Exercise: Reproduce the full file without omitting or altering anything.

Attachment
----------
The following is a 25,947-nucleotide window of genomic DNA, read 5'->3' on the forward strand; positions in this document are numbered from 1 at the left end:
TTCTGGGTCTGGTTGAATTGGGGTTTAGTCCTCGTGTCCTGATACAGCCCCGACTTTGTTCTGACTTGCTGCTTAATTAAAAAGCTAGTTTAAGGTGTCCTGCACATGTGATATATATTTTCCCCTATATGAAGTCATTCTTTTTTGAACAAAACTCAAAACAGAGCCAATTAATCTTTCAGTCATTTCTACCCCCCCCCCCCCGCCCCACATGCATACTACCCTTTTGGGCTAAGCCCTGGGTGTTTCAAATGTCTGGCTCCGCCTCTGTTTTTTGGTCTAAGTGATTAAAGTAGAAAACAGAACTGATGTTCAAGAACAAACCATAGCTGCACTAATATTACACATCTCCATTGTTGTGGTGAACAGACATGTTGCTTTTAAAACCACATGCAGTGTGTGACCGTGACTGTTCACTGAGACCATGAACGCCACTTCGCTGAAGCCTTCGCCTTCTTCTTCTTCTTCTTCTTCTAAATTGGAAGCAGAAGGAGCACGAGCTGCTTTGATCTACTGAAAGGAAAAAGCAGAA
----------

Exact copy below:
The following is a 25,947-nucleotide window of genomic DNA, read 5'->3' on the forward strand; positions in this document are numbered from 1 at the left end:
TTCTGGGTCTGGTTGAATTGGGGTTTAGTCCTCGTGTCCTGATACAGCCCCGACTTTGTTCTGACTTGCTGCTTAATTAAAAAGCTAGTTTAAGGTGTCCTGCACATGTGATATATATTTTCCCCTATATGAAGTCATTCTTTTTTGAACAAAACTCAAAACAGAGCCAATTAATCTTTCAGTCATTTCTACCCCCCCCCCCCCGCCCCACATGCATACTACCCTTTTGGGCTAAGCCCTGGGTGTTTCAAATGTCTGGCTCCGCCTCTGTTTTTTGGTCTAAGTGATTAAAGTAGAAAACAGAACTGATGTTCAAGAACAAACCATAGCTGCACTAATATTACACATCTCCATTGTTGTGGTGAACAGACATGTTGCTTTTAAAACCACATGCAGTGTGTGACCGTGACTGTTCACTGAGACCATGAACGCCACTTCGCTGAAGCCTTCGCCTTCTTCTTCTTCTTCTTCTTCTAAATTGGAAGCAGAAGGAGCACGAGCTGCTTTGATCTACTGAAAGGAAAAAGCAGAA